In October 2019 the World Economic Forum in concert with the Johns Hopkins Center For Health Security and The Bill and Melinda Gates Foundation arranged the much discussed Event 201. Together they predicted the Covid-19 “pandemic” with mystical accuracy, and as we’ve seen; the world was thrust into illegal, unnecessary and dangerous “lockdowns” with absurd social engineering directives forced upon a bewildered population… globally.
Now the World Economic Forum are organising what they call “The Great Reset”. Maintaining that the spread of a coronavirus was such a threat to humanity that it required the destructive response we have suffered, they seek to build you a “new normal”.
Klaus Schwab, Founder and Executive Chairman of the World Economic Forum writes:
Now is the time for a 'great reset'
COVID-19 lockdowns may be gradually easing, but anxiety about the world’s social and economic prospects is only intensifying. There is good reason to worry: a sharp economic downturn has already begun, and we could be facing the worst depression since the 1930s. [...] To achieve a better outcome, the world must act jointly and swiftly to revamp all aspects of our societies and economies, from education to social contracts and working conditions. [...] That will require stronger and more effective governments, though this does not imply an ideological push for bigger ones. And it will demand private-sector engagement every step of the way.
Social contracts are nothing more than public expectations of your behaviour, regulated by the State... And although not bigger governments, smaller more centralised ones with more power. With the coalition of private corporations. Does that sound like fascism?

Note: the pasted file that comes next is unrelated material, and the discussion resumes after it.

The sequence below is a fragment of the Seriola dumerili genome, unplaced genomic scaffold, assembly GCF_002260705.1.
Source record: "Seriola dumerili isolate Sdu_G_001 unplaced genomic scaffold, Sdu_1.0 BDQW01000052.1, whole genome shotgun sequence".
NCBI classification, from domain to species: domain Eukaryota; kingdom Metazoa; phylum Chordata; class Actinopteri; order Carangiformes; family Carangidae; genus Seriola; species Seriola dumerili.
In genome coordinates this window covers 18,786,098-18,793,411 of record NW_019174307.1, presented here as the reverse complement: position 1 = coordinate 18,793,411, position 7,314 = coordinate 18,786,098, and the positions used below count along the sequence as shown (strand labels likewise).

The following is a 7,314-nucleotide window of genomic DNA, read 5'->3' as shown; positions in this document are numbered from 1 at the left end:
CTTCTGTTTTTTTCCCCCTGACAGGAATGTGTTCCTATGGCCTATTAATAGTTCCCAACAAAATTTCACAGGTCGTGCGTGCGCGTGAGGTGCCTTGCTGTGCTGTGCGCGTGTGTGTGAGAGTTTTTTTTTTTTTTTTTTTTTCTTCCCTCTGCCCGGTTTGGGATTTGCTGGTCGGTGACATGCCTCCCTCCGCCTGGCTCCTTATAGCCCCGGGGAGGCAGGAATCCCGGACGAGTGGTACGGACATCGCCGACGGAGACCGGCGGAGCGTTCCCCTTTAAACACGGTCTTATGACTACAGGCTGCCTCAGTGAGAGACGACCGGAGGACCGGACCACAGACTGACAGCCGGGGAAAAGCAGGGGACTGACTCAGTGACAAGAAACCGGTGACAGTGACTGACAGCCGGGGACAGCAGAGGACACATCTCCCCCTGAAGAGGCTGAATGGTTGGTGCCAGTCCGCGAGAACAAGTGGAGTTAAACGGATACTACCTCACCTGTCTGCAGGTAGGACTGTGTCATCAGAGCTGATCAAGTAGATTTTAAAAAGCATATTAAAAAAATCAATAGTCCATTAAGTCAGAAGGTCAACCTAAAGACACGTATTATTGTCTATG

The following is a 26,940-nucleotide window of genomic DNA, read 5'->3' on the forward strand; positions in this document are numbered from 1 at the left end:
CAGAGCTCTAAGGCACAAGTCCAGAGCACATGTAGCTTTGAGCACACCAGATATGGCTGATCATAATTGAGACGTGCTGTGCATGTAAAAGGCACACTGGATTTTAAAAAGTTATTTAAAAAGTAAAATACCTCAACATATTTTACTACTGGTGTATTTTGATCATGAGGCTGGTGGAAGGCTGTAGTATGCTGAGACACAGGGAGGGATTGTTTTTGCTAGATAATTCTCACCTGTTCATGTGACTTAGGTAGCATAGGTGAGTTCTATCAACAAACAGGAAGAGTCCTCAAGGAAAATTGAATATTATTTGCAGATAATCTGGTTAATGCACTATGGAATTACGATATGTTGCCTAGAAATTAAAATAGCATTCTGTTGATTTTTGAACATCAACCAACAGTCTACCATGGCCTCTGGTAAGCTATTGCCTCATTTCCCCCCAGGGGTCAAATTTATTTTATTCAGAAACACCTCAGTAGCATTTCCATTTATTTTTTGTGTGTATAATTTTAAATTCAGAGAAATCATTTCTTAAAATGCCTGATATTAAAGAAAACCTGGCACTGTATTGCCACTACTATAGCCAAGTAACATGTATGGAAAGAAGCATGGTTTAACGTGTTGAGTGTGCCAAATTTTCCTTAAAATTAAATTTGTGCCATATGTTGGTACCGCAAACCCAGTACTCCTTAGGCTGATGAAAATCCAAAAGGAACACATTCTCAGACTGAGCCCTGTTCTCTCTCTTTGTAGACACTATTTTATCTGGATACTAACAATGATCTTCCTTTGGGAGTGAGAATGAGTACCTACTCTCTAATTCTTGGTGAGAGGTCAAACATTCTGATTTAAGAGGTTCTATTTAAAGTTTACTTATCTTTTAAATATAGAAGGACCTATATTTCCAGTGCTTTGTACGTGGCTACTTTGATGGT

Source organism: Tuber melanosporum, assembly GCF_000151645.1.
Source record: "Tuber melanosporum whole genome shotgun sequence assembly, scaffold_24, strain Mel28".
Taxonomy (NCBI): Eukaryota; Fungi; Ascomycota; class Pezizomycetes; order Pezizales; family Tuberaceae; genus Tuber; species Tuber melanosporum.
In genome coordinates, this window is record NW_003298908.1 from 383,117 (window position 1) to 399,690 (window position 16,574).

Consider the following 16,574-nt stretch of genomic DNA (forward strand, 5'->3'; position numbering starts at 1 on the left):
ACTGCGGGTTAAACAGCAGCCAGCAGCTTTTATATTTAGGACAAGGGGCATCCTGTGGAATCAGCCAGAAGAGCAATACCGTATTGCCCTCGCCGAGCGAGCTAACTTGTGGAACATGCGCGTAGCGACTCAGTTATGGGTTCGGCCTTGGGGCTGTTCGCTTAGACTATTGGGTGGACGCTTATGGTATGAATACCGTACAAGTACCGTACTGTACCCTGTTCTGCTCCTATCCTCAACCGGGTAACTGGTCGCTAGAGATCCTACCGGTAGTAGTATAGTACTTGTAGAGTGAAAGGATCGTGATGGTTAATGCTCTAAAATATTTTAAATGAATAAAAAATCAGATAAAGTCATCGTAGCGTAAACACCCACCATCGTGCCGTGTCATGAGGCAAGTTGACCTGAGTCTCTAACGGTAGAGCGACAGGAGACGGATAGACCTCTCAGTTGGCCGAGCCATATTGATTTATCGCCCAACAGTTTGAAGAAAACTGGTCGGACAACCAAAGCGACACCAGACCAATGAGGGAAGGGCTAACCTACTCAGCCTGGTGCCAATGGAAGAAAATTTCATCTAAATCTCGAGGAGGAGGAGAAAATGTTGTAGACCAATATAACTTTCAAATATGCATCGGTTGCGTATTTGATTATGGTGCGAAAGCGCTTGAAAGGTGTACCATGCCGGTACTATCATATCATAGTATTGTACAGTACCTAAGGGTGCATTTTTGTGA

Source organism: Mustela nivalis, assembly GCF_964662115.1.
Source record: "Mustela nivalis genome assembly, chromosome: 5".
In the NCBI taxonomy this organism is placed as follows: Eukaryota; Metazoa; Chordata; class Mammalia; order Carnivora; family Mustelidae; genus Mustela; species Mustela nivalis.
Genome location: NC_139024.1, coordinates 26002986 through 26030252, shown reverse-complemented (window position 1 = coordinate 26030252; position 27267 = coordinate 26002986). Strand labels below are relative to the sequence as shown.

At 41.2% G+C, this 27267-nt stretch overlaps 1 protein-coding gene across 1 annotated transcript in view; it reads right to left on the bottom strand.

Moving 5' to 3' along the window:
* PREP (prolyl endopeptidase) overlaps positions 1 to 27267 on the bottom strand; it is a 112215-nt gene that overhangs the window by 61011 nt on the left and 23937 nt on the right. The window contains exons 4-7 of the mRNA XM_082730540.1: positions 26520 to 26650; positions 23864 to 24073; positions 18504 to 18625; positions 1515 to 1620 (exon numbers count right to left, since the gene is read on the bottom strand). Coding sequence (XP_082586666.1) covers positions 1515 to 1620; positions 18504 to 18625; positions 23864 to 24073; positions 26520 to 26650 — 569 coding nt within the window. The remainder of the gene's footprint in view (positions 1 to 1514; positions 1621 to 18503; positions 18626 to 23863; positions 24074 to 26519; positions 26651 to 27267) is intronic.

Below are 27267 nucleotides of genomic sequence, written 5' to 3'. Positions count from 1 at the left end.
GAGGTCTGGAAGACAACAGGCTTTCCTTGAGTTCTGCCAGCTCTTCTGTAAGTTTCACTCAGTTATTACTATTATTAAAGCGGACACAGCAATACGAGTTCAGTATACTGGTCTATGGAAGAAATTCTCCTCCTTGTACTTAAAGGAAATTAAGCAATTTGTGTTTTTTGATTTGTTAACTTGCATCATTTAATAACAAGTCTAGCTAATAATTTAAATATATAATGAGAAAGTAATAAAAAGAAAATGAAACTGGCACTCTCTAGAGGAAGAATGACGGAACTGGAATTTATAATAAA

Ida Auken, Member of the Global Future Council on Cities and Urbanization of the World Economic Forum describes the vision of the future they have in mind for you:
Welcome To 2030: I Own Nothing, Have No Privacy And Life Has Never Been Better.
Everything you considered a product, has now become a service. [...] It made no sense for us to own cars anymore, because we could call a driverless vehicle [...] In our city we don't pay any rent, because someone else is using our free space whenever we do not need it. My living room is used for business meetings when I am not there.
Shopping? I can't really remember what that is. For most of us, it has been turned into choosing things to use. Sometimes I find this fun, and sometimes I just want the algorithm to do it for me. It knows my taste better than I do by now. [...] For a while, everything was turned into entertainment and people did not want to bother themselves with difficult issues. [...] all the people who do not live in our city [...] live different kind of lives outside of the city. Some have formed little self-supplying communities. Others just stayed in the empty and abandoned houses in small 19th century villages.
Once in a while I get annoyed about the fact that I have no real privacy. Nowhere I can go and not be registered. I know that, somewhere, everything I do, think and dream of is recorded. I just hope that nobody will use it against me.
Who wants to live like this?
Do the super rich wanna live like this?
Are we gonna start sharing the Queen's palaces?
Is Bill Gates gonna let the homeless bed down in his living room while he’s at the foundation tinkering with his vaccines?